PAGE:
Once I have the beats together, I take what I call "critical listens" where I listen to the instrumentation, arrangement, and I may change certain things. Then I go back and take a "recreational listen," where I just enjoy it, being happy that I made it, and then I start writing. Usually I'll make a couple beats a day for like a week or two, and over the next two to three weeks I’ll start writing. I often sit down, think of words as they come, and just piece melodies together.
So when you're writing a song, how long does it take for you to get the finished product?
I would say more recently it's become a bit shorter, so I would say between three to four days of just consistently following my schedule. But it changes for every record. Interestingly enough, I have records now where I'm doing electro pop or house music and those records are harder because there's fewer words, which sounds weird. It's like you're doing a record like "Where Have You Been" by Rihanna. That record is so ridiculously tailored for that party scene, that party environment, the energy of it, the life of it, the story in it, and I would sing less than maybe 200 words. Records like that will take a bit longer but usually it'll take me maybe a week and a couple of days.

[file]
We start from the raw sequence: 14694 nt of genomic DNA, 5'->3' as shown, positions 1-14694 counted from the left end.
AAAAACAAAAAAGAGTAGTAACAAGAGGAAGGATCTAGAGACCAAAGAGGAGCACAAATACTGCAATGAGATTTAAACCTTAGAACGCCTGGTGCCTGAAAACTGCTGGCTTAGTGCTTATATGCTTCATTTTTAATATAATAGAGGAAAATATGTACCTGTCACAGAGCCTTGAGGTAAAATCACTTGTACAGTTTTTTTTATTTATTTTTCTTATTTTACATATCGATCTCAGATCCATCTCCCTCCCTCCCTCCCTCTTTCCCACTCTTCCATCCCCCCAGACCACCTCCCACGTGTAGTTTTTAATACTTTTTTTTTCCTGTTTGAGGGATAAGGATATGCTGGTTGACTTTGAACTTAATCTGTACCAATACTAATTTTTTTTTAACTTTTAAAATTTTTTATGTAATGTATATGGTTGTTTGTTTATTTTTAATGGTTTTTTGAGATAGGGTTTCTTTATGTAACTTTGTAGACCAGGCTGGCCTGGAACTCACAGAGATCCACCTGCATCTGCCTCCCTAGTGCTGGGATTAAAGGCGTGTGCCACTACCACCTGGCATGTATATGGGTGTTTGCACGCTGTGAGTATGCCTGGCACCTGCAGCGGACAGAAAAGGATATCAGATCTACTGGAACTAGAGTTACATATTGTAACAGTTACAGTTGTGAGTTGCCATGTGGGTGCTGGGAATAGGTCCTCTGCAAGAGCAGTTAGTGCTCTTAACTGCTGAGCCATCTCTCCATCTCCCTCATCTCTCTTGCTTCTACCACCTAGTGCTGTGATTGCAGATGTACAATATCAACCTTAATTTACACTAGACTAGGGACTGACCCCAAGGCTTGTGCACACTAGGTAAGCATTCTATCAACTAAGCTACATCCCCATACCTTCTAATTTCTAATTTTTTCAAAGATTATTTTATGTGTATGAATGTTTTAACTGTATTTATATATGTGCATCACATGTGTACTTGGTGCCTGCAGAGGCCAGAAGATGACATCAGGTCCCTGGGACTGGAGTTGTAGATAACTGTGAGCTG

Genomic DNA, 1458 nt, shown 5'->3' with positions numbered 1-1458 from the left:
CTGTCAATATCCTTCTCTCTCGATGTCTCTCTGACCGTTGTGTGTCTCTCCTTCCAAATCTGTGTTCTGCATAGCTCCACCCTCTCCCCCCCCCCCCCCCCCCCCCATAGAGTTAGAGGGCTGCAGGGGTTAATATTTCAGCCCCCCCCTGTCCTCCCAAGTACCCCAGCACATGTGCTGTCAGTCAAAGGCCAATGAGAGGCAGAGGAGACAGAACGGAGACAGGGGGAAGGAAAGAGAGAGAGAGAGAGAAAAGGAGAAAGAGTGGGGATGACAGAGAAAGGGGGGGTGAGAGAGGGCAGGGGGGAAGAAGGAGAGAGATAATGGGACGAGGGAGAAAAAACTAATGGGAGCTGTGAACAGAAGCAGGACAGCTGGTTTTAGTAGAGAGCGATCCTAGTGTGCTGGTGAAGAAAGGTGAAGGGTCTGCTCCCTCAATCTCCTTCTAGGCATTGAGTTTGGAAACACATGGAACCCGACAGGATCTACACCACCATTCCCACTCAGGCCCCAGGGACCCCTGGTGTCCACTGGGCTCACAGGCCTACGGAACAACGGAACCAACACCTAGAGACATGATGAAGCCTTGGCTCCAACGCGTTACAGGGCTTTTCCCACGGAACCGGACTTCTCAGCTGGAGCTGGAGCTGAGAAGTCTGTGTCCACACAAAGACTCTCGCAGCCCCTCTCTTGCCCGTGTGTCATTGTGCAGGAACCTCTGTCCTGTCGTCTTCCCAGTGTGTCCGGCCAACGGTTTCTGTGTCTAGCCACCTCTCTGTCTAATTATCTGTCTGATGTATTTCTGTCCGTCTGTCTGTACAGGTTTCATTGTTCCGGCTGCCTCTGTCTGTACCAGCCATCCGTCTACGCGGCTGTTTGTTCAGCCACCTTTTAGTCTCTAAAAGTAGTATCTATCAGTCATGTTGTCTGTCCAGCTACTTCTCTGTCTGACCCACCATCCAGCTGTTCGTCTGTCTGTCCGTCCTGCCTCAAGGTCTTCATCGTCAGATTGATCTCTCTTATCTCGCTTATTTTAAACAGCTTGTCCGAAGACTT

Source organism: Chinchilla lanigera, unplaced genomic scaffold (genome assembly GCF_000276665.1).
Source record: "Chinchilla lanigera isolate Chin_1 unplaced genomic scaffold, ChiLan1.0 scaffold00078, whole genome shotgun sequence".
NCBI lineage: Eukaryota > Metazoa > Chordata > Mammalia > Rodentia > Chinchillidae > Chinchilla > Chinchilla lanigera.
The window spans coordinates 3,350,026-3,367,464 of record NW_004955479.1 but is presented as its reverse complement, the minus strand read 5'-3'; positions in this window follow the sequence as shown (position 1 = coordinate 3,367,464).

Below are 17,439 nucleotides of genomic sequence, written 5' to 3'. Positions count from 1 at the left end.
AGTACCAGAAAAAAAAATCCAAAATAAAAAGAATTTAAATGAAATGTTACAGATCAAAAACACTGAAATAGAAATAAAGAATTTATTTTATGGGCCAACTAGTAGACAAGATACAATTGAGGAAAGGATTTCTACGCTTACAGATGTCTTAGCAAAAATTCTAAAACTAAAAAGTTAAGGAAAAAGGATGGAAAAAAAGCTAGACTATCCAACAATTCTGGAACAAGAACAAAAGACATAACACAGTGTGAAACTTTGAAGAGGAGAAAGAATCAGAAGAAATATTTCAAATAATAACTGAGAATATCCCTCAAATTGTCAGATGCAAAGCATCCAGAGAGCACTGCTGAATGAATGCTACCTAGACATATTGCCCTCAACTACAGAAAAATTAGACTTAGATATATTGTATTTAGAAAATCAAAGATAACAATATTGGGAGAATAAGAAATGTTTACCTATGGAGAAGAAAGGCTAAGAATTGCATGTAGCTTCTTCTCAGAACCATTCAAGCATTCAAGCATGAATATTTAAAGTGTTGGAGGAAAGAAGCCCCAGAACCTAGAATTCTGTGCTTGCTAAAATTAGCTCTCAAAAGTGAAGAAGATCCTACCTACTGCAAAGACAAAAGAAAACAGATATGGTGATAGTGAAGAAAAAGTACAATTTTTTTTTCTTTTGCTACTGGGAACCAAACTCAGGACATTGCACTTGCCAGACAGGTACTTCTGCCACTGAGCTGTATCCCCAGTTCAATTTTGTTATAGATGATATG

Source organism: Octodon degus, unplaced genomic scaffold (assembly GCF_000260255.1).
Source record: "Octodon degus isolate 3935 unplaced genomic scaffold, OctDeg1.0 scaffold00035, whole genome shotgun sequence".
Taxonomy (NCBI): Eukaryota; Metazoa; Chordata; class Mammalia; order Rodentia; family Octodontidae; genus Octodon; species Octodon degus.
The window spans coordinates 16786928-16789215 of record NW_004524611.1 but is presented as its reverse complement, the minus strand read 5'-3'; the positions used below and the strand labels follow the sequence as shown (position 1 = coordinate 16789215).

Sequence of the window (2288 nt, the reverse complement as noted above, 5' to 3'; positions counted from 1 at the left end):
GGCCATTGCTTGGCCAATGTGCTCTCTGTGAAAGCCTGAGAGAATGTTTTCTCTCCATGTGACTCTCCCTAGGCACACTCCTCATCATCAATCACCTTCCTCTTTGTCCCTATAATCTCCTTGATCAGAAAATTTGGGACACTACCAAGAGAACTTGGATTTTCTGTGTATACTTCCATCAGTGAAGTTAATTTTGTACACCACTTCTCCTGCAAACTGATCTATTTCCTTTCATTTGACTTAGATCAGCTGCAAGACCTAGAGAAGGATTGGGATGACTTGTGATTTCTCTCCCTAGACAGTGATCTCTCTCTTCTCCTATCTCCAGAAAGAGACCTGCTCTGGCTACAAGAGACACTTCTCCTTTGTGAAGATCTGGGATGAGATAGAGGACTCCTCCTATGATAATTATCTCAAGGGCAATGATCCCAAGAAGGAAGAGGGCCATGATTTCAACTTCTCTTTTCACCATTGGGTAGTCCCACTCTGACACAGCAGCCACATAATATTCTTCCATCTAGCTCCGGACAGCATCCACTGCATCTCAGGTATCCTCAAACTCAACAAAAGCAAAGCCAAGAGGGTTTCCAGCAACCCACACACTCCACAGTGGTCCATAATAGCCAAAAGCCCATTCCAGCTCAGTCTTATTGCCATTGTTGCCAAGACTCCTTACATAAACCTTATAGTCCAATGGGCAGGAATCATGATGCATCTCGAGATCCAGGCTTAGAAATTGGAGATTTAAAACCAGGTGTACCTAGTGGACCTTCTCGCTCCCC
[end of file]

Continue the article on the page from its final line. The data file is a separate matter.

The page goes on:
So tell me what you're working on currently. What's today's project look like?
Right now I'm working with this concept called "Evoke," which in my head is my debut album when, God willing, I get signed to a label. I'm trying to do like a Thriller, where I have 10 solid records that could be singles—all different, really eclectic production, and each record really representing a part of my personal life, a part of my life as an actor, and my experiences.
How far can we expect to see Marcus Franklin go as a musician?
I know this is going to sound crazy, but this is honestly how I feel and you already know I'm not the kind of person to give you any kind of fakeness. Honestly, my ultimate goal is to be the greatest entertainer of my generation.
So you want people to think about you the way we think about say, Michael Jackson now?
Lastly, as an actor transitioning into music, what advice would you give to performing artists who are thinking about making a similar change?
The best advice I could possibly give is to know who you are. Knowing who you are is really like three-quarters of the battle, because knowing who you are allows you to step back and be balanced to the situation. You should be objective to the people who are telling you "no." To your agent telling you, "I don't think you can do this, etc." Ask yourself, "Where do I want to be? Am I happy? Am I comfortable? Do I like the way I look? Do I honestly believe in what I'm doing? Do I believe in what I'm saying? Do I believe in the records? Do I believe in my performances?” When you know who you are, you have self-mastery, discipline, and self-understanding. A lot of people aren’t conscious and that is what's killing our youth. That, I would say, is the most important.